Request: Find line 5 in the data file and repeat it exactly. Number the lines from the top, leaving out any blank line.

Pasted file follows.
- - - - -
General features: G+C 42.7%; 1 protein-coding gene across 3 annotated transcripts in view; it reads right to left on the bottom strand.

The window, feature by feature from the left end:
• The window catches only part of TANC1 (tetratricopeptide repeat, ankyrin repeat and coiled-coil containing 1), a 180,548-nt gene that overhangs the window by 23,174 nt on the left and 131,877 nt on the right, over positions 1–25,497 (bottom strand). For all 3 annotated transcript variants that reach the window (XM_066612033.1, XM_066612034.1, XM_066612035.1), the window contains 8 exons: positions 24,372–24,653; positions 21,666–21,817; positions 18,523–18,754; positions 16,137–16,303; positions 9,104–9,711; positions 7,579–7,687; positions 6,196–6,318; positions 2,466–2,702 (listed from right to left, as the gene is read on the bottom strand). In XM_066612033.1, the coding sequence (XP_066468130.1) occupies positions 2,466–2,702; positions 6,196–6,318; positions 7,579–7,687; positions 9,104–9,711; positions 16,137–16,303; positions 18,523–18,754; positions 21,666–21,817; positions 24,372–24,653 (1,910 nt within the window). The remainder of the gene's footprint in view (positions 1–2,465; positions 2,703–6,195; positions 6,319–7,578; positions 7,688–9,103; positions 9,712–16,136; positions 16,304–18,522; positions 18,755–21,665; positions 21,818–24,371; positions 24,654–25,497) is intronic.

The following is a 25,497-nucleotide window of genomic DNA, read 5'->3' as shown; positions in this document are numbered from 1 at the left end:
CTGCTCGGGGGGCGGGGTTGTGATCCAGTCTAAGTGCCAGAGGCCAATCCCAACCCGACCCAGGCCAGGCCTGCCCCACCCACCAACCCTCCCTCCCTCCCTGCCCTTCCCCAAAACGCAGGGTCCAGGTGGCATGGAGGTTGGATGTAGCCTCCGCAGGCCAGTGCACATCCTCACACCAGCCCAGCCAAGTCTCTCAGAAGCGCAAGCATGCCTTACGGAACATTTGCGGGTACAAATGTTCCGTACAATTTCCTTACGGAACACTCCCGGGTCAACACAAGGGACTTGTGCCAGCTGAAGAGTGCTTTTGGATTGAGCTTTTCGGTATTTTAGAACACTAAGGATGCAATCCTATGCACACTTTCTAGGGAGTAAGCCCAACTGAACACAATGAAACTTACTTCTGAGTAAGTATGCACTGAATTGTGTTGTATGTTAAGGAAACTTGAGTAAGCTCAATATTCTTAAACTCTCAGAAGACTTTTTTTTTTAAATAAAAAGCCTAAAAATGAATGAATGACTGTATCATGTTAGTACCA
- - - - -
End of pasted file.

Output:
CTGCTCGGGGGGCGGGGTTGTGATCCAGTCTAAGTGCCAGAGGCCAATCCCAACCCGACCCAGGCCAGGCCTGCCCCACCCACCAACCCTCCCTCCCTCCCTGCCCTTCCCCAAAACGCAGGGTCCAGGTGGCATGGAGGTTGGATGTAGCCTCCGCAGGCCAGTGCACATCCTCACACCAGCCCAGCCAAGTCTCTCAGAAGCGCAAGCATGCCTTACGGAACATTTGCGGGTACAAATGTTCCGTACAATTTCCTTACGGAACACTCCCGGGTCAACACAAGGGACTTGTGCCAGCTGAAGAGTGCTTTTGGATTGAGCTTTTCGGTATTTTAGAACACTAAGGATGCAATCCTATGCACACTTTCTAGGGAGTAAGCCCAACTGAACACAATGAAACTTACTTCTGAGTAAGTATGCACTGAATTGTGTTGTATGTTAAGGAAACTTGAGTAAGCTCAATATTCTTAAACTCTCAGAAGACTTTTTTTTTTAAATAAAAAGCCTAAAAATGAATGAATGACTGTATCATGTTAGTACCA